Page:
voom method has now been published in Genome Biology
Gordon Smyth is well known for his development of the
limma Bioconductor package for the analysis of differential gene expression using microarrays. More recently his group has led the way in the development of software for the statistical analysis of gene expression using RNA-seq with the
edgeR Bioconductor package and the
voom() method in
limma. Today, Gordon spoke about modeling the variance in RNA-seq data for studying gene expression, in particular using the
voom() method, and contrasted this approach with that taken by
edgeR (and other Poisson/Negative binomial-like methods).
Mean-variance relationship is basically quadratic for RNA-seq counts
Gordon started by showing that the observed variance in RNA-seq experiments is comprised of two components - biological variance (i.e. the interesting stuff) and technical variance (e.g. measurement error). By comparing two biologically identical, but separately sequenced samples, Gordon showed that the technical variation is very well modelled by Poisson variation. However, the variation observed between two different biological samples is greater than Poisson variation; in statistical terminology the biological variation displays overdispersion.
There have been repeated (and misguided) claims in the literature that RNA-seq allows experiments to be performed without biological replicates. I think the reasons why this misguided notion is appealing is because RNA-seq promises to provide more precise estimates of gene expression than was possible with microarrays and that is interpreted as “more precise measurements means less replicates required”. This simply isn’t true - the technical variation may be less in RNA-seq compared to microarrays (debatable) but the large biological variation between samples still remains. This is why it is essential to have biological replicates in order to derive robust inferences from the data.
The overdispersion of the variance is observed as a quadratic mean-variance relationship, as opposed to the linear mean-variance relationship implicit in a Poisson model. All the data analysed by Gordon’s group clearly displays a quadratic mean-variance structure, reinforcing that methods based on a Poisson model will not suffice. This led to the development of the negative binomial model used by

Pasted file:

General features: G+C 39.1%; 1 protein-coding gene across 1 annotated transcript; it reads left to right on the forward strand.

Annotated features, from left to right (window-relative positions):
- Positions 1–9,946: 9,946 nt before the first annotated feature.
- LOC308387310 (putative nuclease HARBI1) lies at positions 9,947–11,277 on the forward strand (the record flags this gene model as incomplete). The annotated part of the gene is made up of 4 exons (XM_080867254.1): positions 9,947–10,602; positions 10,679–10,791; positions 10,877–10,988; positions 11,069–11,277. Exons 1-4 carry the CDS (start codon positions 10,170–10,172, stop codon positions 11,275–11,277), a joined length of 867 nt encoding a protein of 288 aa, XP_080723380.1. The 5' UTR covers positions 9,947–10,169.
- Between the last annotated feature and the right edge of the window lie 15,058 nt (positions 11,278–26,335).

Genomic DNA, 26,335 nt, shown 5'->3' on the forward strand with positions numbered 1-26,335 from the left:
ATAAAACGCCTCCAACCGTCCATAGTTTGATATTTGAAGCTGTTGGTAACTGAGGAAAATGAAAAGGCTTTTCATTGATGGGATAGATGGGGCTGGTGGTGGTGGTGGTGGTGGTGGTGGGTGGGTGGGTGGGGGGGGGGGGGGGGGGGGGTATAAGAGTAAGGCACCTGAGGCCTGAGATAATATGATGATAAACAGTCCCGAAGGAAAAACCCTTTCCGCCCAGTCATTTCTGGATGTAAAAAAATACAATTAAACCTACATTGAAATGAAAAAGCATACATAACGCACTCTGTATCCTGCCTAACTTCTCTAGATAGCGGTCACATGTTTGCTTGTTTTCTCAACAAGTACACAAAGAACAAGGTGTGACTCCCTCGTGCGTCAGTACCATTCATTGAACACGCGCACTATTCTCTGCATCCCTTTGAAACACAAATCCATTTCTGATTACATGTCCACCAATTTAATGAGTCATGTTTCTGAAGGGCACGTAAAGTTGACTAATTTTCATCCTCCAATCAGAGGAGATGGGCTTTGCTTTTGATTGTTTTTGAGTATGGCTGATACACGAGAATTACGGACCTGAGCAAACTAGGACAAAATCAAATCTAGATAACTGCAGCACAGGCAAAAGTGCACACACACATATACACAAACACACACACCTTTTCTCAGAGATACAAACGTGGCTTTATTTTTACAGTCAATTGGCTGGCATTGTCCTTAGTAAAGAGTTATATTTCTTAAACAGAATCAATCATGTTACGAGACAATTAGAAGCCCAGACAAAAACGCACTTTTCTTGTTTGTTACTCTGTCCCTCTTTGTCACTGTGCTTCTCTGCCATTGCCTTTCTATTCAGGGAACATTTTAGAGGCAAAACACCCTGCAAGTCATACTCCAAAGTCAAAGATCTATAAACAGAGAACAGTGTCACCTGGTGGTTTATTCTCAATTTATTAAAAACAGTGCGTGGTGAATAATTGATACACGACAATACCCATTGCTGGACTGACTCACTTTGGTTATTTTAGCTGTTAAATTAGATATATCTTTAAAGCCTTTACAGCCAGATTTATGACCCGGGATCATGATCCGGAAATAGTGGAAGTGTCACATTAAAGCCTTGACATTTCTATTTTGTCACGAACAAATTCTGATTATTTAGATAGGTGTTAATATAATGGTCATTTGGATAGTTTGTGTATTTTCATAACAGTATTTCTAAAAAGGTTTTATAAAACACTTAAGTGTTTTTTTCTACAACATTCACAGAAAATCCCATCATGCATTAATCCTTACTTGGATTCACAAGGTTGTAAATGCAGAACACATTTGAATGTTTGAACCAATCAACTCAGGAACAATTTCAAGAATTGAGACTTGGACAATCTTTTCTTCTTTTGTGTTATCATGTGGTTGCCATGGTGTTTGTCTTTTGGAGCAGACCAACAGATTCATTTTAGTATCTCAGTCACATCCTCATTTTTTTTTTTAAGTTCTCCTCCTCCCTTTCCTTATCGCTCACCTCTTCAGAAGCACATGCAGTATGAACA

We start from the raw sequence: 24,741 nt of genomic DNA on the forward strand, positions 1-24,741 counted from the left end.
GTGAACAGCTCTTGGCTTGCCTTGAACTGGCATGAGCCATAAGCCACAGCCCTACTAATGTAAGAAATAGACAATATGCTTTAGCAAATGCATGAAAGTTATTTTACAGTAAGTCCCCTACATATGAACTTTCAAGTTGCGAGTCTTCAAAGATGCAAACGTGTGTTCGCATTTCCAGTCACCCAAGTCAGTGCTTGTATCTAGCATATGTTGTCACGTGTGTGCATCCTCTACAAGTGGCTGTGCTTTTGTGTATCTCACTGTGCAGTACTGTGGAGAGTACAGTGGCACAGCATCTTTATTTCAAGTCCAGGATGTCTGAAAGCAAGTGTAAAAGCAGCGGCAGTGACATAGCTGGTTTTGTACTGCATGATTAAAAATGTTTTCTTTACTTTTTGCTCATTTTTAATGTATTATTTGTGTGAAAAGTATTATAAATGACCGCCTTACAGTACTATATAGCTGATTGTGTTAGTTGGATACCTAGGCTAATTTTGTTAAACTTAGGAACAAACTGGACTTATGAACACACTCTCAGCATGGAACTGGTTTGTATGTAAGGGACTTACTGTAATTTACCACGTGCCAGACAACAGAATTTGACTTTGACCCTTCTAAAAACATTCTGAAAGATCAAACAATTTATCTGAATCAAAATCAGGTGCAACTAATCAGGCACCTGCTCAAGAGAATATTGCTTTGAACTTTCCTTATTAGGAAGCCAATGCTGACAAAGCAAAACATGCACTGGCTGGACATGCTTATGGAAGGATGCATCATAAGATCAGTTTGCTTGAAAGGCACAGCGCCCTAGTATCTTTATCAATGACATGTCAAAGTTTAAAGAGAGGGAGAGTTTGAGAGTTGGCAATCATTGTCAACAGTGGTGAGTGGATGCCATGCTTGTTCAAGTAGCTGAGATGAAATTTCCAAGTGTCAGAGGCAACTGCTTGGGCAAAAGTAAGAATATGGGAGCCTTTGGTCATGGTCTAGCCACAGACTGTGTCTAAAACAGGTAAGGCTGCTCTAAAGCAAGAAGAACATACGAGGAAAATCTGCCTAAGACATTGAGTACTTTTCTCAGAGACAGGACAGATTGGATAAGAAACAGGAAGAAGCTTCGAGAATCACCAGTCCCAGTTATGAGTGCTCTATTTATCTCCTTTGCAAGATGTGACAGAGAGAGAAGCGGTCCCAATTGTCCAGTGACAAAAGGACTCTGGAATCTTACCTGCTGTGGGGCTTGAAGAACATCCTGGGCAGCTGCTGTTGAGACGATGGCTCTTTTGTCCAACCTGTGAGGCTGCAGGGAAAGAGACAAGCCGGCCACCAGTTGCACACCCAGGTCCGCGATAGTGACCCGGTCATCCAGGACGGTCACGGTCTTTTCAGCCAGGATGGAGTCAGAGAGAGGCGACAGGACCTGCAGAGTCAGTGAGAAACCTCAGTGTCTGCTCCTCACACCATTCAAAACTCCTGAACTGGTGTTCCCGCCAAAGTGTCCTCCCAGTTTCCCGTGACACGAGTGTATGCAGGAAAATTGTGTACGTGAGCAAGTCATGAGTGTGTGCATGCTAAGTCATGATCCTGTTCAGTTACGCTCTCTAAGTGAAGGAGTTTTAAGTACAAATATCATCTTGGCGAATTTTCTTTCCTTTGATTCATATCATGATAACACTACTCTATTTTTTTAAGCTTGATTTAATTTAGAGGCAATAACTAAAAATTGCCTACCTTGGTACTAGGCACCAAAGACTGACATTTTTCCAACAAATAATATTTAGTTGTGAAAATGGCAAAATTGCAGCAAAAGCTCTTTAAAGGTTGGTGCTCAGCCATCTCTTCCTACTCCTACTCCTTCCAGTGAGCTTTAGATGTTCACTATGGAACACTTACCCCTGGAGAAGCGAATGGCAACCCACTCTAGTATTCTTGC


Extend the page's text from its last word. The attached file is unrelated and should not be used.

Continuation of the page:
edgeR (similar models of the variance are used by
DESeq and others).
The overdispersion parameter for gene , , must be estimated from the data and there are several ways to do this. Once is estimated the data can be modelled using a generalised linear model (more specifically, a log linear model). One estimator of is the so-called common dispersion model where each gene has the same dispersion value . A second estimator uses empirical Bayesian methods to “squeeze” the gene wise towards the common value . This sort of “squeezing” is necessary for the small sample sizes common to RNA-seq experiments. A third estimator is the trend estimator employed in
DESeq. The estimation of the dispersion parameter, and which estimator to use, is a field of ongoing research.
Modelling the variation is more important than getting the distribution right
edgeR work emphasised the development of exact conditional tests based on the negative binomial distribution. Gordon noted that he now considers this less important than doing a good job of the mean-variance relationship. The
voom() method is being developed to use this alternate angle to tackle differential gene expression analysis from RNA-seq data.
The read counts of gene in sample , , do not follow a Normal distribution, however ,the transformed response variable converges quickly to normality.
voom() models the log counts per million and fits a loess trend line to the scatterplot of variance vs. mean to create weights that are then fed into a standard
The variance model is at the observation level and the loess trend is robust against highly variable genes. Gordon presented the results of a simulation study where
DESeq and several other popular RNA-seq analysis methods. Of course, authors always display simulation results that favour their method, but it seemed like the simulation parameters were designed to favour the negative binomial-based models, such as
edgeR, so I found the simulation results quite interesting.
Gene-specific variation must be accounted for in the model
The idea of gene-specific variances has long been accepted in the microarray world, but is still not widely accepted for the analysis of RNA-seq data. Gordon presented several plots showing that tagwise estimates of dispersion had better goodness of fit statistics than either the common or trend estimates of dispersion.
In short, gene-specific variance exists and must be accounted for in the analysis.
To conclude, Gordon summarised the pros and cons of
- Fits an intuitive model
- The biological coefficient of variation (the biological variance divided by the mean expression) is interpretable
- Excellent statistical power
- It treats the dispersion as known (once estimated) and so can be a little liberal
- Can’t estimate the optimal prior weight (the prior weight is used in the empirical Bayes shrinking of the dispersion estimates)
- Computationally challenging to program (e.g. fitting ~30,000 GLMs, one per gene)
- More agnostic to the mean-variance relationship
- A seemingly natural although somewhat ad-hoc fold change shrinkage
- Easily estimates the prior weight
- Holds its size since it tracks the uncertainty of the empirical Bayes estimates throughout the model
- Feeds into many existing
- Wins all comparisons with other methods so far…
- Still determining…